The Doppler-induced frequency shift on the optical comb mode fp = pfr + f0, due to environmental perturbations on the fiber, can be written as
These detected beats give rise to a current from the photodetector that can be described asEquation (3) illustrates the gain in sensitivity achieved using optical rather than microwave phase detection techniques; the frequency shift due to changes in the optical path length is greater by a factor fp/fr ∼ 106. In our experiment fAOM was 104 MHz, fr was 100 MHz and we chose to detect the lowest frequency beat such that p = m + 1, in which case
For simplicity, Eqs. (3) and (4) assume that all comb modes have the same power and interfere with the same phase offset. In reality, the residual dispersion of the fiber link means that destructive interference between the beat frequencies will reduce i(t), reducing the signal-to-noise ratio of the extracted beat signal. However, this effect will be partially counteracted by variations in mode power across the spectrum, and in practice a sufficiently high signal is detected.
The lowest frequency beat, 4 MHz in our experiment, is amplified and phase compared with a maser-referenced synthesizer, generating an error signal which, after integration, is applied to two fiber stretchers and a thermally controlled fiber spool to compensate for fast (up to a few kHz) and slow phase fluctuations respectively.
To test the precision with which the full structure of the optical frequency comb can be preserved when transmitted over several-km-scale fiber links, two comb parameters must be measured: the repetition rate fr (mode spacing) and the frequency of a selected optical mode.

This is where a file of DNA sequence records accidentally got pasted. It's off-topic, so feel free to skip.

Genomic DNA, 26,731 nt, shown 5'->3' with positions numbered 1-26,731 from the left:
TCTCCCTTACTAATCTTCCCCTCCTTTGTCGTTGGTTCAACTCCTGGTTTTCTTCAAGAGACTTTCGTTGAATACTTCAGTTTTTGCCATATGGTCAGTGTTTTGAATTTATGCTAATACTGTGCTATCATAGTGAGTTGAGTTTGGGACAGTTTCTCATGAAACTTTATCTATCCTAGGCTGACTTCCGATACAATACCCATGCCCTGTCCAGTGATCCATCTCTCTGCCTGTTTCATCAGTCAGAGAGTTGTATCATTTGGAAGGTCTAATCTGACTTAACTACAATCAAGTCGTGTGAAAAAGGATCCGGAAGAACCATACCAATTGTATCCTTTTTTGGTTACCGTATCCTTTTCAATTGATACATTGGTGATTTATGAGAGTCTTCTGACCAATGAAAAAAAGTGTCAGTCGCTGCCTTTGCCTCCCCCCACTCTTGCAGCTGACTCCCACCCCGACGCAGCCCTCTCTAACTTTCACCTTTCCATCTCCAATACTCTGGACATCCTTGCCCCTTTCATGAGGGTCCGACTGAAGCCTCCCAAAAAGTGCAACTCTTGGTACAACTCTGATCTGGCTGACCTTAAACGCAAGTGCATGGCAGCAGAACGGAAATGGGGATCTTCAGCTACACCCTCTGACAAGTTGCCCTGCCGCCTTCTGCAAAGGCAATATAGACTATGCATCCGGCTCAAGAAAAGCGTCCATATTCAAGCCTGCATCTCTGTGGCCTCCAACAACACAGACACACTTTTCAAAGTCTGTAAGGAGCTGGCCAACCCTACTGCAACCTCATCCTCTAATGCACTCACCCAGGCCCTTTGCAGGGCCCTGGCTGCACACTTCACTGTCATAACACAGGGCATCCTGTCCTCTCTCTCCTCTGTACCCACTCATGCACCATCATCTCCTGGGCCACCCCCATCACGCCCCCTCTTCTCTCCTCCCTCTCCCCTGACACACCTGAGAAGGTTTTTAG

The measurement of the mode spacing stability, accuracy and phase noise is performed by phase comparing the 80th harmonic (8 GHz) of fr at the receiver end of the fiber with that detected directly at the output of the laser using a microwave mixer (Fig. 2a). The power spectral density of the phase noise fluctuations between 0.1 Hz and 100 kHz was measured with an FFT analyser. When the noise cancellation is activated, the measured phase noise is −91 dBc/Hz at 1 Hz offset from the carrier (Fig. 3a), very close to the noise measured when the 7.7 km SMF and the DCF are replaced by a 2 m fiber and an attenuator set to provide the same overall loss. We observe suppression of both the thermally induced fiber noise at low offset frequencies (by up to 20 dB) and the acoustic noise around a few hundred hertz. By integrating the phase noise between 1 Hz and 100 kHz we calculate the timing jitter to be less than 17.5 fs. The measurement of the frequency stability was achieved by converting the output voltage of the microwave mixer, logged every 0.5 s with a digital voltmeter (measurement bandwidth 7 Hz), into phase changes. The measured stability is shown in Fig. 3b. The Allan deviation of the data taken within the first two hours is 1.8×10−15 at 1 s and 7×10−17 at 100 s. Over longer periods, the signal-to-noise ratio (SNR) of the error signal degrades due to changes in the polarization of the returned optical signal with respect to that of the local signal. When the SNR falls below approximately 25 dB (in a 10 kHz bandwidth), we notice a degradation of the fractional frequency stability to 2.2 × 10−15 at 1 s and 1 × 10−16 at 100 s. This problem could be alleviated by using an optical amplifier to increase the power of the returned optical signal in order to maintain the SNR above this level. An alternative approach could be to insert an automatic polarization control system on the returned pulse train. However, even with the SNR degradation the fractional transfer stability is better than 4×10−17 at 1000 s, corresponding to a timing jitter of 40 fs.